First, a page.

On the opposite side of the tracks, the CR later built its own railway works. Its construction of 22 locomotive roads and an 11 carriage and wagon works sidings, hastened Oswestry's boom as a railway town: from a population of 5,500 in 1861; to nearly 10,000 40 years later.[5]

A war memorial, designed by Allan G Wyon, to 53 CR employees who died serving in World War I was erected after the war and stood in the station until after its final closure (1971) when, in 1975, Oswestry Town Council moved it into the Cae Glas Park where it stands today.[6]


In 1963, the station was reallocated to become part of the London Midland Region. In the review under the Beeching Axe the Cambrian Railways line from Whitchurch to Welshpool was decreed surplus to demands, and listed for closure.[2]

On 18 January 1965, passenger services to Welshpool and Whitchurch finished, and the locomotive shed closed.[3] A shuttle service to Gobowen operated by Diesel Multiple Units continued until 7 November 1966 when both the station closed to passengers and the works closed.[7]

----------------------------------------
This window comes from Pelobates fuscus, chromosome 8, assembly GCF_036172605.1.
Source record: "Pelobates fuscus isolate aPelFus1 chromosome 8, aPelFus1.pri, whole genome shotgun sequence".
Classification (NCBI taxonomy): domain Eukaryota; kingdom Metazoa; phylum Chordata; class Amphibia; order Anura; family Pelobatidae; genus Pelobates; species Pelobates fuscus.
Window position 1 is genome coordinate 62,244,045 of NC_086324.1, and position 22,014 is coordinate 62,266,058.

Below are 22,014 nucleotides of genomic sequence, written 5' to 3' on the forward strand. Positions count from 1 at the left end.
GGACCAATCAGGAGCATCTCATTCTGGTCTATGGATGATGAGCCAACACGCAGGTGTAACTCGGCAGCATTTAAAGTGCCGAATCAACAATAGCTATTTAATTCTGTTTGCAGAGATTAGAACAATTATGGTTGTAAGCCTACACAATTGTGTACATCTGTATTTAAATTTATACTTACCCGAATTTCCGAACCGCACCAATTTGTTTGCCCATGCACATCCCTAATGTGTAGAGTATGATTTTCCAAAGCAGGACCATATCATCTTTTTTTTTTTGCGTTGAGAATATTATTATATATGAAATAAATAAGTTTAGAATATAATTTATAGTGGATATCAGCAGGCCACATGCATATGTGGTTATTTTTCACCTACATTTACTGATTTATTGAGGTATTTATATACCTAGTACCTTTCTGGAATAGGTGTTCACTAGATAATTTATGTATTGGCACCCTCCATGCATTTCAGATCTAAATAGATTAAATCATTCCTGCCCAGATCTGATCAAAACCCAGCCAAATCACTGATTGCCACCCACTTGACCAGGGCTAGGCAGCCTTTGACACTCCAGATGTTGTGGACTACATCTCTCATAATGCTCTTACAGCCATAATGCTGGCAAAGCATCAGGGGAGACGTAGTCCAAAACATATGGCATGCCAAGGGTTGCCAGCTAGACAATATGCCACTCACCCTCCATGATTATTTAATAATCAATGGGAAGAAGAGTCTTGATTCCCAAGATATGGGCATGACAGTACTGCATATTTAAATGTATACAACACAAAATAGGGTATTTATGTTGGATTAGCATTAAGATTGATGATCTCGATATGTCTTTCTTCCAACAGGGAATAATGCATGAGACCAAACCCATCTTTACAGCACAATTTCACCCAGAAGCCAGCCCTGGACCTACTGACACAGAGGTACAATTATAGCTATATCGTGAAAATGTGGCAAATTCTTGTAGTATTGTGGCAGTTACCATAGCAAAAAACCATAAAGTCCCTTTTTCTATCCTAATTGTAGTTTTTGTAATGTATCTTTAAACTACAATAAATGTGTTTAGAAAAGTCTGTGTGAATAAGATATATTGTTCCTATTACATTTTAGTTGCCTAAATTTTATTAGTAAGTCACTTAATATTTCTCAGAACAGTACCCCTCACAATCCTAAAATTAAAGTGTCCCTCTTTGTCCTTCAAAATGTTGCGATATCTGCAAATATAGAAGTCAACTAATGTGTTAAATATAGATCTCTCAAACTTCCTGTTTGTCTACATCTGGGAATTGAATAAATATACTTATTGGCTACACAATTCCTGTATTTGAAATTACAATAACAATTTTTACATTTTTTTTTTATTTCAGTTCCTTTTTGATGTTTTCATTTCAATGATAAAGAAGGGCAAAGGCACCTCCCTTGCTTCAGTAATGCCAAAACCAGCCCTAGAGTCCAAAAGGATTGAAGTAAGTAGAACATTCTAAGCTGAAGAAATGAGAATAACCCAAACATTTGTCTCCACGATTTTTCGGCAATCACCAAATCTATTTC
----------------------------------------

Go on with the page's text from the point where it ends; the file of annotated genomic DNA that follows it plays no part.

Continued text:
Freight services continued to run until 1971, but following this much of the station was demolished, to leave only the main building.[2] A single line from Gobowen through the station to Llanyblodwel quarry was used by freight trains until 1988 but since closure the track has remained in place .[2]


Private ownership[edit]

The station was sold in the 1980s to local businessman Mr Den Hinton and became Oswestry DIY & Home Centre. The offices and former Cambrian Railways boardroom on the first floor were converted into eight flats and two bedsits. The ground floor was opened up to form a large retail area and the rear platform was enclosed to provide storage.

The building was sold to Owens Motor Factors in 1993 who renamed their car parts business Cambrian Autoparts. During their redevelopment of the car park adjoining the building (which covered the land that previously carried the Oswestry to Gobowen line) a large air raid shelter was uncovered which had tunnels running off it to the old railway works.

In the late 1990s the site was purchased by Tesco with the aim of developing a supermarket on the land behind the station and using the original station building as the frontage and entrance foyer which would incorporate small, specialist retail units. After a fierce (and controversial) planning battle, permission was refused and the site remained empty until its purchase by the local authority in 2005.